But there are also some who say it because they operate from this stance that "it's dead. No one uses CF anymore, and you'll never find any jobs in it, so why bother? Move on."

My whole point in making this post is to offer at least one point of refutation of that. Clearly there ARE *many* CF jobs. No, maybe not as many as "technology xxx". And maybe not as many as there used to be, in general or near you. But I offer the above to whoever it may help.

But hardly anyone uses CF anymore, do they? "It's dead, Jim"

I know that's what some readers are perhaps wanting to ask or say, after that preceding section. Let me address this elephant in the room, the "CF is dead" meme.

First, it should be clear from my blog, and my posts, and my participation in forums, threads, and more, as well as my conference talks, etc. that I'm obviously still an apologist for CF/CFML.

(BTW, apologist doesn't mean "one who apologizes for something" but rather one who defends it with rational argument.)

So no, I don't think CF is dead, and no, it's not "used only by government agencies anymore", as some have asserted. (And if it's dying, well aren't we all, really?)

Let's address this "nobody us using CF" assertion (as if the jobs listed above are not enough to counter that.)

My own observation of who is using it

I'll note first and foremost from my own personal experience that I'm busy working with CF every day, helping hundreds of clients each year (and get new clients every week) in my CF troubleshooting consulting.

Yes, I realize some of that work comes because in some shops experienced CF people may have left, moving on to other technologies. I don't disparage them. I don't knock people going to new technologies (though I do see a lot of org's say they're "moving off CF to xxx in the next year" and two years later it's still not happened, for many reasons).

But the bottom line is that I DO work with hundreds of clients per year who ARE and have been using CF, and I do get a few dozen more each year. And they ARE org's of a wide range of sizes, structures, fields, and locations (worldwide).

How I know there are still more shops

I also know that I'm ONLY serving a FRACTION of CF shops, with thousands more I have not worked with (And I'm ok with that. I do no advertising and find work via my blog, my participation in community resources, or by speaking at conferences, etc.)

But I'm saying I know I know that there are thousands more orgs using CF who I don't have as clients. How can I be so confident? Because:

  • I've seen the counts of number of client of some CF product vendors (separate from Adobe's stated counts)
  • I see the company names or domains or folks who are also posting in the community, or speaking at or attending conferences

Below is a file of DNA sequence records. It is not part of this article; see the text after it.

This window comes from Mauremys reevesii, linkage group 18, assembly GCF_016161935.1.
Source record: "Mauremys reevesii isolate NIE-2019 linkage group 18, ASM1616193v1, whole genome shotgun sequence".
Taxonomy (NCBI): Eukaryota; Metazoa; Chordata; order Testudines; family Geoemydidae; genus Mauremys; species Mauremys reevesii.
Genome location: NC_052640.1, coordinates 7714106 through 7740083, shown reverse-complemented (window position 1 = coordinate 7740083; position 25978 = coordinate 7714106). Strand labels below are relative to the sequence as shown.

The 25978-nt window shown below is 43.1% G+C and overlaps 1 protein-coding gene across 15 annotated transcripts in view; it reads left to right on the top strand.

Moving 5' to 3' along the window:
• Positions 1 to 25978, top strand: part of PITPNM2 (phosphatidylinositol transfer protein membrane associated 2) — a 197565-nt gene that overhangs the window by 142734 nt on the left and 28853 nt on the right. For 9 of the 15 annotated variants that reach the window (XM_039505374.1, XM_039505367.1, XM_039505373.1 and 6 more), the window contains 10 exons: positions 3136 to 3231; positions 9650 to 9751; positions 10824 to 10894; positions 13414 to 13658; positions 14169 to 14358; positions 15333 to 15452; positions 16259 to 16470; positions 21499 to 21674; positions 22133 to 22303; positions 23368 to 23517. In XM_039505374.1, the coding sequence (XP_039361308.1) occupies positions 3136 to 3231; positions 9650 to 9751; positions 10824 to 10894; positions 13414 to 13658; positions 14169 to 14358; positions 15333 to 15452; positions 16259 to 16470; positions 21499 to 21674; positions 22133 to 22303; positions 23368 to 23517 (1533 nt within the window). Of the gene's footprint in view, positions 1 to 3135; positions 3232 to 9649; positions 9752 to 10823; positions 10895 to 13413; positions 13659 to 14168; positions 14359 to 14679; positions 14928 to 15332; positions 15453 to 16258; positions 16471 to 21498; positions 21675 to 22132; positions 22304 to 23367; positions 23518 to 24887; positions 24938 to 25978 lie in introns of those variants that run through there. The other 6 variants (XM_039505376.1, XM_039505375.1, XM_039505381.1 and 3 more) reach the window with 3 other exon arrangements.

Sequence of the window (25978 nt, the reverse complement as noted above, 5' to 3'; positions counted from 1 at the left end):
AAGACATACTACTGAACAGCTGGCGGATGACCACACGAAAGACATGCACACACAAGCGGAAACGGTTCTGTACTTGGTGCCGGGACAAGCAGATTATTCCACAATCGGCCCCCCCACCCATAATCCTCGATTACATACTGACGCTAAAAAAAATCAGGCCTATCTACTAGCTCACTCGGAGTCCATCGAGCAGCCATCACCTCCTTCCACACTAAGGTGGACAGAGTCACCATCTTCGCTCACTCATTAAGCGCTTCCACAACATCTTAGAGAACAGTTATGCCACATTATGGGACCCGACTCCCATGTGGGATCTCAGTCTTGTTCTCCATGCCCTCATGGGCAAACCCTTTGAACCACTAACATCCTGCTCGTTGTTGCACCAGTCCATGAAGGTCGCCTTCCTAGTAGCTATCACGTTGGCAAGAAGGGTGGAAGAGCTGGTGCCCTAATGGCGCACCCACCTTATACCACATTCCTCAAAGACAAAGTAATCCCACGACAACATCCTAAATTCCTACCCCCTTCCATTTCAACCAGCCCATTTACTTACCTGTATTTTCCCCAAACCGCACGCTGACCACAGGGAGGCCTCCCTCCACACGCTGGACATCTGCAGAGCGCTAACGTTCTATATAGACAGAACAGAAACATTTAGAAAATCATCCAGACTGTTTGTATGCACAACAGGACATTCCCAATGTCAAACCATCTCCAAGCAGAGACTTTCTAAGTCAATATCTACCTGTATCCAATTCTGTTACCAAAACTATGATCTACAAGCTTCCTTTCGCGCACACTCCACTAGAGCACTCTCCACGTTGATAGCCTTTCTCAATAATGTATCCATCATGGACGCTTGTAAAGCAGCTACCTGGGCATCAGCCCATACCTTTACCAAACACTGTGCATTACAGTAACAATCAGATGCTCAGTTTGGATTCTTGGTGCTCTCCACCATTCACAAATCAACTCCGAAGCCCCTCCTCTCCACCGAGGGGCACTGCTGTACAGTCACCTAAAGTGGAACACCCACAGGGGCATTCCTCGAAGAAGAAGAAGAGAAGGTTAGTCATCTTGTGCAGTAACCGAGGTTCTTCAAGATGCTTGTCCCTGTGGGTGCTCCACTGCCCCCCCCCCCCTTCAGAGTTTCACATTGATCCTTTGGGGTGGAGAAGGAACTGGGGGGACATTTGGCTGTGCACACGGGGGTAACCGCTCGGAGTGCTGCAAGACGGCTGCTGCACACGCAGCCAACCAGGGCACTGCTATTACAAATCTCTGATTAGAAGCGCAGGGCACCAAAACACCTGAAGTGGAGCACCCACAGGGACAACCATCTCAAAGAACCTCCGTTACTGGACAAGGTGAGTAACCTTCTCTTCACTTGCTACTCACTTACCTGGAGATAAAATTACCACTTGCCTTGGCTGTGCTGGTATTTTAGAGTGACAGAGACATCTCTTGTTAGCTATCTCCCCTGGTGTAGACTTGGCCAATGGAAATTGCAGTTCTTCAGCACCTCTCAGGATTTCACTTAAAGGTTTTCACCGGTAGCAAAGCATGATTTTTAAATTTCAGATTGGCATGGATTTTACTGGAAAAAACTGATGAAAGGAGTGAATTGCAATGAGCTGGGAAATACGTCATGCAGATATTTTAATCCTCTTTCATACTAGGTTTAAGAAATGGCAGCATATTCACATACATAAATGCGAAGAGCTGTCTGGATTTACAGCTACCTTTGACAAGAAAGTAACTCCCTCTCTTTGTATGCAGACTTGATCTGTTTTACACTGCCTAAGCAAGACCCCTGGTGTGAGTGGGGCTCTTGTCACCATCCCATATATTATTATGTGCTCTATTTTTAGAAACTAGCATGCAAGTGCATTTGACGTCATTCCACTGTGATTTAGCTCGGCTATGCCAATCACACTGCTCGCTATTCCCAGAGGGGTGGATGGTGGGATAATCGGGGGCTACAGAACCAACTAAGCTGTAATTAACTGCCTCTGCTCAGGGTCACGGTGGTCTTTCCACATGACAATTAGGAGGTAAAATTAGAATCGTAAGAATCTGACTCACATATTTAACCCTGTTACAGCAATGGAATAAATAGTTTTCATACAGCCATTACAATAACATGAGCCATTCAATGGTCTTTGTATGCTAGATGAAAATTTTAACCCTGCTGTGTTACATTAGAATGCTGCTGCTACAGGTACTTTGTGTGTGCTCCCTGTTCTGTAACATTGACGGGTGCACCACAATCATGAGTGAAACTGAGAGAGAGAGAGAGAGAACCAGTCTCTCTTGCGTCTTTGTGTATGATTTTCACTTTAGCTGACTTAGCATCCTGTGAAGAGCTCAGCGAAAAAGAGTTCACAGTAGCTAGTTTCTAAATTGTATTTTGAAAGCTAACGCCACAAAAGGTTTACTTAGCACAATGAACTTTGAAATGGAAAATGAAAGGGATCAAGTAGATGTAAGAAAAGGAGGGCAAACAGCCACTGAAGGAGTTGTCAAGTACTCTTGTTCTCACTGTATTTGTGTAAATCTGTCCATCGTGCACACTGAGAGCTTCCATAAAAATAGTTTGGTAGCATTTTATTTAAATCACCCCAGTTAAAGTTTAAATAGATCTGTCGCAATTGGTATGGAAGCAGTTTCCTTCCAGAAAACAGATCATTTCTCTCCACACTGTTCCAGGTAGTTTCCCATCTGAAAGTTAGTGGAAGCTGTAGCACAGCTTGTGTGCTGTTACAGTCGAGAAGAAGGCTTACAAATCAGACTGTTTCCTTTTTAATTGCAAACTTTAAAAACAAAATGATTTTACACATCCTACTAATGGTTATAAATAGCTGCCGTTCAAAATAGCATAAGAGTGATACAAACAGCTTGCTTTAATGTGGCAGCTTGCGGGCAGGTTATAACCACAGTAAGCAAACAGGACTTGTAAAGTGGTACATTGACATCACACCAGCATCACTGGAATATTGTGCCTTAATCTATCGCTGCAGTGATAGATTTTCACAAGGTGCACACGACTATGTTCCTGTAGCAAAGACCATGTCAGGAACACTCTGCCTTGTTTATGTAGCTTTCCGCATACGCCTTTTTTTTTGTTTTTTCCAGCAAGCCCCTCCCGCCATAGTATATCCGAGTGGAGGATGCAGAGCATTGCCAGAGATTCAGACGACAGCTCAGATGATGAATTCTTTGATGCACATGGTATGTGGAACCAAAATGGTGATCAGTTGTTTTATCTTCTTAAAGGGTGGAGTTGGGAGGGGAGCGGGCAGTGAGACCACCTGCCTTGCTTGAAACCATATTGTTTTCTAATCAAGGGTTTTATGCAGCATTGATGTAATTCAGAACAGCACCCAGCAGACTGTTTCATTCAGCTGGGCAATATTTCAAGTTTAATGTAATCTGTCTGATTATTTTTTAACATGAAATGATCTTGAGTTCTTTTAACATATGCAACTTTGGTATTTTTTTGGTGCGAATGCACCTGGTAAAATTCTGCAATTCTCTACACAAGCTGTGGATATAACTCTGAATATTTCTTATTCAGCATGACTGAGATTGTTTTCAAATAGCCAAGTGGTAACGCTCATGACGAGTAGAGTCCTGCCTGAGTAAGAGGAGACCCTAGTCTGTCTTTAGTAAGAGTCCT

• I see them listed in jobs boards like the above

From Adobe's own recent statements of new customer counts

Finally, and most important (for some), consider especially something which doesn't get much press or restatement.

Speaking of Adobe's count of CF customers, the CF Product Manager Rakshith Naresh said in a comment in the blog post announcing the release of CF2016 last year that there were 2,000 new CF customers per quarter.

And yep, in response to questions doubting if he really meant "new customers" or was he counting renewals, upgrades, etc., he later clarified that "new customers in this context are entities or organizations that have never bought ColdFusion from us in the past. Each such customer has bought one or more units of Standard or Enterprise. 8000 new customers will mean more than 8000 new units purchased."


So, enough with the soap-box. And perhaps I really should have posted that as a separate blog entry.

The point of this post of course is to let folks know that there are indeed places to find and offer CF jobs.

I've just been around CF long enough (20 years) to know that, especially in recent years, topics like this can never be brought up without folks coming out of the woodwork to turn it into a referendum on CF.

Given also that some will find this BECAUSE they may be struggling and concerned about CF's health and are seeing ONLY the negative things people have to say, I wanted to take a chance to offer my more objectively optimistic perspective, while also hoping to fend off those who would want to assert that their negative vision was truth.

We obviously can't both be right. :-) Of course, we can each be partly right. I'm just offering here what I rarely see offered, and they seem facts, if "alternative" facts in the true sense of that word.

Update: another related post

If you are in fact looking for work, I have a related post that may interest you, which I posted a week after this one: Long-time CFer needing to find new non-CF work? You may know more than you realize.

For more content like this from Charlie Arehart: Need more help with problems?
  • If you may prefer direct help, rather than digging around here/elsewhere or via comments, he can help via his online consulting services